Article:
I’D always thought the phrase “keeping it real” a bit over the top, a bit too American.

That’s changed more recently as it seems to hit the spot when it comes to sorting the genuine from the phony because there does seem to have been a slight sea-change in what people now perceive as “real.”

While sorting out fake news from the genuine article, quite literally, on social media like Facebook still tests the intelligence and perceptions, elsewhere there are positive signs of normality in life.

Although it may sound a bit mean, the fact that Victoria Beckham has ditched the YouTube channel that shows off her very posh lifestyle is actually quite heartening in general.

It was apparently only bringing in £25 a day and, as the whole idea of revealing your daily existence to a waiting public appears to be about making money, it seems to have failed.

Victoria wanted to “show the real me” but, like most supposed “real-life” series, it was no doubt very stage managed. In fact, only a largely manufactured version of lives like this are ever offered to the public. It’s not a documentary in the true sense, just a “snapshot” of celebrity lives but possibly still enjoyable.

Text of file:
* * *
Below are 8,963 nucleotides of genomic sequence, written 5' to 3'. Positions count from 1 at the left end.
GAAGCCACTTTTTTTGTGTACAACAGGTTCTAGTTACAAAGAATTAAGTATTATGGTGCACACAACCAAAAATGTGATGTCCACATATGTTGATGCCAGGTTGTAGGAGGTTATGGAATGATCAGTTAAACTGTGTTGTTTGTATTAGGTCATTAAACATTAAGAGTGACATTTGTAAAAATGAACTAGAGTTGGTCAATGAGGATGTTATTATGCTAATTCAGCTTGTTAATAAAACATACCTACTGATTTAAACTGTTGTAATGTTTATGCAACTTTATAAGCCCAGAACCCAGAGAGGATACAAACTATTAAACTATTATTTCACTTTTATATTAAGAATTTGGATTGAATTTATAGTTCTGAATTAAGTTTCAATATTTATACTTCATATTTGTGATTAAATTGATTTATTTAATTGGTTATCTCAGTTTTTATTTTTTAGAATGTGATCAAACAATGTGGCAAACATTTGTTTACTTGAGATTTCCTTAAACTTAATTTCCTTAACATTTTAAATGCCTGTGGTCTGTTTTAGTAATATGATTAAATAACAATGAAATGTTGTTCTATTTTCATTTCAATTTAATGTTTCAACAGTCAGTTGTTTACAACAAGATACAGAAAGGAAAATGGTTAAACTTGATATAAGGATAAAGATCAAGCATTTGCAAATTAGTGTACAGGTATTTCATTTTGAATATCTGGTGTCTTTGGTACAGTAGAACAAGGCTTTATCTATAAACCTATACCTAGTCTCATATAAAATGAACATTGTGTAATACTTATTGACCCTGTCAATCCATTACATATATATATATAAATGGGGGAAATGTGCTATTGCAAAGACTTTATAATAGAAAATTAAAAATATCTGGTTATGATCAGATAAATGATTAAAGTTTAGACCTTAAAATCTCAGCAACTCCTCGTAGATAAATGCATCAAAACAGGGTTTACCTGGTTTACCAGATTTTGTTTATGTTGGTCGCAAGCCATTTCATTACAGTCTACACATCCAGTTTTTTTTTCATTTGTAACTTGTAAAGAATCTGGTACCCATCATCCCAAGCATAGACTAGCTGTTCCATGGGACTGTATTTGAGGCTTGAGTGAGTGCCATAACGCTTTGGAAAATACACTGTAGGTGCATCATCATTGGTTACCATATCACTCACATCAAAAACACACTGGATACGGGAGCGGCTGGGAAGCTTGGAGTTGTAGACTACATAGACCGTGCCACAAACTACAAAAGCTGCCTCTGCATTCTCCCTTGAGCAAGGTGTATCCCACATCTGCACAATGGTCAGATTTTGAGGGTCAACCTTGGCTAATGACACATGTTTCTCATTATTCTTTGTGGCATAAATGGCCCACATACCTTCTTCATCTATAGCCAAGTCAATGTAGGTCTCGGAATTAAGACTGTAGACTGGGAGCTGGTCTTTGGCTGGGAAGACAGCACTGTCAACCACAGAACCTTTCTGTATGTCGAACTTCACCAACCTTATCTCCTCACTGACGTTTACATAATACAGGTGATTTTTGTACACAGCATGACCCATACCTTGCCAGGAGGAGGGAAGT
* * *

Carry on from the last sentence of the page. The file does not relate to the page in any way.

However, the public is generally waking up to the fact that these are not warts and all looks at anyone’s life, really. At the recent Emmy Awards, sisters Kim Kardashian and Kendall Jenner added more glamour to the event when they presented an award.

However, before doing this, Kim gave a little speech: “Our family knows first-hand how truly compelling television comes from real people just being themselves. Telling their stories, unfiltered and unscripted.”

The crowd erupted into laughter at the very idea of calling her family “real people” with the predictable Twitter reaction afterwards.

When it comes to TV, the only proper real-life coverage is of cameras following a police force or helicopter medics on incidents happening in the real world. This is not a sanitised version to make individuals look good, sell products or simply increase their commercial profile. This is life as it’s lived, recorded to show something genuine.

If you needed real people locally you could have come along to Blackrod County Primary School last weekend when an Eco-Fair was held, organised by a local woman and free to both the public and stall-holders.

Here were individuals who simply cared about the environment, about the planet, and were doing their best to find ways to change life in a positive way. They were creating environmentally-friendly products, selling Third World goods, finding ways to save books from landfill, recycling clothes and offering a wealth of information that anyone could employ to do their bit to improve life, now and in the future.

There were a couple of ethical businesses but the commercial agenda was low-key. The bigger picture was about doing something for others and how we can help ourselves. They were definitely “keeping it real”.